Benjamin Franklin Papers

From Benjamin Franklin to the Eastern Navy Board, 17 October 1779

To the Eastern Navy Board

Copy: Library of Congress

Passy, Oct. 17. 1779.


I received the Letters you did me the honour of writing to me the 30th of July and 18th. of August last, by the Mercury Packet Boat and by a french Cutter, the other Dispatches Capt. Samson was entrusted with, came all Safe to hand; and I Should have dipatch’d him sooner, if I had not found it necessary to detain him in order to Send by him to Congress some Advices of Importance which could not be Sooner obtained.

The Cruise of our Little American Squadron under Commodore Jones, intended partly to intercept the Baltic Trade, has had some success tho’ not all that was hoped for. The Coasts of Britain and Ireland have been greatly alarmed, apprehending Descents, it being Supposed that he had land forces with him. This has put the Enemy to much Expence in marching Troops from place to Place. Several valuable Prizes have been made of Merchant ships, particularly two one from London 300 Tons and 84 men, with 22 Guns laden with naval Stores for Quebec; the other from Liverpool bound to New York and Jamaica of 22 Guns and 87 men, laden with provisions and Bale Goods.8 These two are safely arrived at Bergen in Norway; two Smaller Prizes are arrived in france, and a Number of Colliers have been burnt or ransomed. The Baltic fleet was met with and the two men of War who convoyed them viz. the serapis a new ship of 44 Guns and the Countess of Scarborough of 20. Guns are taken, after a long and bloody engagement, and are brought into the Texel. But the merchant Ships escaped during the conflict for which the alliance and one of the other Ships9 are blamed whether Justly or not may be enquired into. Our Commodore’s Ship was so shatter’d that she could not be kept afloat, and the People being all taken out of her she Sunk the Second Day after the Engagement.— The rest of the Squadron are refitting in the Texel from which neutral Place they will be obliged soon to depart with their prizes and Prisoners near 400. I wish they may arrive safe in france for I suppose the English will endeavour to intercept them. Jones’s Bravery and conduct in the Action has gain’d him great honour.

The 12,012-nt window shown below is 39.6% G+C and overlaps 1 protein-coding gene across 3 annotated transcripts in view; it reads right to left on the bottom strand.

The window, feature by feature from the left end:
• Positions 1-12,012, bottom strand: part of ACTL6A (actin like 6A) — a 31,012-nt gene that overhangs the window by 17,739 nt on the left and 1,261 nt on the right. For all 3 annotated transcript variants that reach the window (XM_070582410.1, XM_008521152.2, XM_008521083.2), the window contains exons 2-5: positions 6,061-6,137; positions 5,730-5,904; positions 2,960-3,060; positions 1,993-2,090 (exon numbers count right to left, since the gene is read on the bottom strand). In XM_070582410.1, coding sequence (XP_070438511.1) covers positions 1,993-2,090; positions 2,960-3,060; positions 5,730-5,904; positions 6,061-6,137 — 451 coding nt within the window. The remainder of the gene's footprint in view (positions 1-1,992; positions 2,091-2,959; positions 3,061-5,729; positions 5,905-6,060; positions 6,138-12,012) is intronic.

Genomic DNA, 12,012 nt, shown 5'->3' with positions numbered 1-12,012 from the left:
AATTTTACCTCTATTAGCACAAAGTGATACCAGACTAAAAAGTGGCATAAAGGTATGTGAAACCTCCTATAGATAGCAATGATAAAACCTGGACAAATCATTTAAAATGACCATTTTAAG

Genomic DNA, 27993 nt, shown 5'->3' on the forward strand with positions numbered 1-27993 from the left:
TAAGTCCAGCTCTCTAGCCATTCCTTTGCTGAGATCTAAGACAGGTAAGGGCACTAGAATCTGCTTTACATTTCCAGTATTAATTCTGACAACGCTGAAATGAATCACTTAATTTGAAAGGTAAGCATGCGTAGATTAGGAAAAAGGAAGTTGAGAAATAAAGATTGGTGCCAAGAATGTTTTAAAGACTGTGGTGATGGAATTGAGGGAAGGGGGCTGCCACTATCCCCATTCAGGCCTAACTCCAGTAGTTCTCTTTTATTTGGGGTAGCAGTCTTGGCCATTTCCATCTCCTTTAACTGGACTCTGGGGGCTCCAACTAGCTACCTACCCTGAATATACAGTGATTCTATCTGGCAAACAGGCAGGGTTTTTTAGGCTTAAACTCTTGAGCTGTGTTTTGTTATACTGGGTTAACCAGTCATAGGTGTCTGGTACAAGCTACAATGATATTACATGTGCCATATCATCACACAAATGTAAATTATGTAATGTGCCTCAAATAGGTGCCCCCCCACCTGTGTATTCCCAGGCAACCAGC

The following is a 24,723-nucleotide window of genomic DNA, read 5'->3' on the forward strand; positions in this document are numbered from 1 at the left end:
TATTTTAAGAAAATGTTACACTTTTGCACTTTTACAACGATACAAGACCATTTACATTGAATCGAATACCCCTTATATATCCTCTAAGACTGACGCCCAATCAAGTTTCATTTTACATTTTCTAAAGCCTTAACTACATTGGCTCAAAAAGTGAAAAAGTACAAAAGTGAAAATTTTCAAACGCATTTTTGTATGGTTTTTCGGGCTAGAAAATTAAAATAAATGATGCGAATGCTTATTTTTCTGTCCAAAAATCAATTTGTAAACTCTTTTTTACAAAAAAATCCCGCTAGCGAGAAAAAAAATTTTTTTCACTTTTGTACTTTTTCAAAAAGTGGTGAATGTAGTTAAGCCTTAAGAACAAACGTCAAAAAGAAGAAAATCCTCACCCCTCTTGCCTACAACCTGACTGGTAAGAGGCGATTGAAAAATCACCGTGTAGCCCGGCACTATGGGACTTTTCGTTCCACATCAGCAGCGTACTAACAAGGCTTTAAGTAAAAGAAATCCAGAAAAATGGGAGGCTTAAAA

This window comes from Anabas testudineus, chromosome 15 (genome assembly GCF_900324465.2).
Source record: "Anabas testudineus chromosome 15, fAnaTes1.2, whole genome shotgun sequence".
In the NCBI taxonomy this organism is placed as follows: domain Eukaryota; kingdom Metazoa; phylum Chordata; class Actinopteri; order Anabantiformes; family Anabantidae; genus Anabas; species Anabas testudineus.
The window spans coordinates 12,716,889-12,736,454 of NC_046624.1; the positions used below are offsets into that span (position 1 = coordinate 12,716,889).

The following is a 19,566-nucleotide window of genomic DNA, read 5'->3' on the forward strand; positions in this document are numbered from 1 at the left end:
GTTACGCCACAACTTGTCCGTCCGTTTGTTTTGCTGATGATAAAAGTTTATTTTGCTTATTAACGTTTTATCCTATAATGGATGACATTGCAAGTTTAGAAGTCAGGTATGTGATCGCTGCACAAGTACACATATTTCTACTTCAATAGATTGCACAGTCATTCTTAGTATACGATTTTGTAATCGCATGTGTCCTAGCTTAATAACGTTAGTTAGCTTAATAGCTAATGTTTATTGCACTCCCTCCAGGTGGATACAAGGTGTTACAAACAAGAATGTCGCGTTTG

I condole with you on the Loss of your Armament against Penobscot; but I Suppose the Sugar ships1 Since taken and brought into your Port have more than compensated the Expence tho’ not the disappointment of the well intended Expedition. The Congress write for Naval Stores. I have acquainted them2 that I have Lately been informed, that stores for fitting out two 36 Gun frigates, which we brought here and sent out two Years ago are still lying in the Warehouses of Mr. Carrabas, at Cape françois, having been forgotten there or never sent for. Perhaps you may obtain them. The Quebec Ship if we can get her safe home will afford a large Supply.

I am much oblig’d to you for the Newspapers. I Shall direct Mr. Schweighauser to send you an account of the advances made to the officiers of the alliance, if he has not already done it. With great Respect, I have the honour to be Gentlemen &c.

Honourable the Commissioners of the Navy for the Eastern Department. Boston.

[Note numbering follows the Franklin Papers source.]

8The Betsy and Union.

9The Vengeance; Jones criticized her captain in his Oct. 3 letter.

1I.e., the ships from the Jamaica convoy brought into Boston by the Providence, Queen of France, and Ranger.

2Above, Oct. 4.

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